This lab will have us exploring data to determine the nature of the data before we begin modeling.

Chapters 3 and 4 of the book cover a portion of this material and have additional information on auto correlation. The following sections of the R For Spatial Statistics web site may also be of help:

- 2.3 Histograms
- 2.5 Testing for covariance
- 2.6 2d Plots
- 5.1 Spatial Data as Data Frames
- 6.1 Variograms and Kriging (optional)

Select a data set that is a point set within the United States (it's really challenging to find covariate layers outside the US) that includes a measured value for a response variable (presence/absence, height, DBH, weight, etc.). The data set will typically be point locations for a species but also needs to include a measurement.

If you have a data set that is not a set of points with continuous values, you can use one of the methods on the web page Converting Layers to change your data into a set of points. If you do not have a data set, you may use one of the one's below:

- California Redwoods from the FIA database
- California Doug-Fir from the FIA database
- Zip file with a bunch of trees

Collect a set of covariate layers for your data set. Set up this data set as a shapefile or CSV file and extract the values from the covariate layers into your point data set using ArcGIS, BlueSpray or R. The code to extract raster values is at the bottom of the R website raster page. Covariate layers such as precipitation and temperature are available from BioClim and PRISM on the Web. There are also potential candidates for covariates on the Schedule web page for this class.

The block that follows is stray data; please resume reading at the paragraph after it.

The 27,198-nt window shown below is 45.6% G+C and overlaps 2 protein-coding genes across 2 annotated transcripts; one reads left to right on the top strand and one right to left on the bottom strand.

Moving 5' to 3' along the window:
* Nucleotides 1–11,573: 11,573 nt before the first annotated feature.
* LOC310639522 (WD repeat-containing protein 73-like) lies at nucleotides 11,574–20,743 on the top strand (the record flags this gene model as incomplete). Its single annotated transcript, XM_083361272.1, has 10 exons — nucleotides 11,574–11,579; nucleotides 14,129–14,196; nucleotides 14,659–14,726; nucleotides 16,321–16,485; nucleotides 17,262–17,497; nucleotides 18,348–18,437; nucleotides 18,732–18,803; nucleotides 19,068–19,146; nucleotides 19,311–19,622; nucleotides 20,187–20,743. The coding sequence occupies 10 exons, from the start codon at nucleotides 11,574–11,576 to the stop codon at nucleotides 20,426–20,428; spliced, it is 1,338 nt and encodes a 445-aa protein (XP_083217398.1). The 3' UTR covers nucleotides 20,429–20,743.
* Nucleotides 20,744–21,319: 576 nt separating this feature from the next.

Map your data set and covariates and perform a visual inspection of the data at various resolutions. Use symbols to map your response variable values at your points and your covariate values (i.e. attribute values). Change the min/max range of values that are displayed in your GIS for rasters to find the precision of your values and hillshade them to find artifacts.

**Question 1**: Did you find anything interesting in your data at this point? How will these issues effect your modeling?

To read the data into R, you can use the "read.csv(...)" function. It is a good idea to run "na.omit(...)" to move any cells that have blank entries. You may get an error on cells that have non-numeric entries. Use MS-Excel to remove these rows. Make sure to make a note of the change in the number of rows.

# Read the data TheData = read.csv("C:\\Users\\jim\\Desktop\\GSp 570\\Lab3 Exploring Data\\SweetGum1_NoNones.csv") # Remove any NA (null) values TheData=na.omit(TheData) # Make a histogram of one of the response (independent variables)

hist(TheData$MaxHt,breaks=150)

**Question 2**: Do the histograms appear as you expect? Are there any artifacts that might impact your models? Did you find any other issues?

Below is the code to read a raster and create a histogram:

library(raster) library(rgdal) AnnualMeanTemp=raster("C:\\Users\\jim\\Desktop\\GSp 570\\Lab3 Exploring Data\\BioClim_NorthAmerica_4km\\bio_1_AnnualMeanTemp_cropped.tif") hist(AnnualMeanTemp,breaks=100)

**Question 3**: Do you see any artifacts in the histograms of the original rasters? Did anything intersting change when you histogrammed the covariate values in the CSV file?

3. Create histograms (categorical response) and/or scatter-grams (continuous response) of your covariate values and your response values.

You can create a scattergram by just plotting your response against your covariate values:

plot(TheData$AnnMeanTmp,TheData$MaxHt)

**Question 4**: Do the covariates appear to "co-vary" with anything in the response variable? What type of "curve" might these be modeled with?

4. Use the R function cor(vector1,vector2), or another methods, to determine if there is a correlation between each of the predictor variables. Also create a correlation plot between all of the covariates.

See the R web site coorelation page for more information.

**Question 5**: Are there any strong correlations between the covariates?

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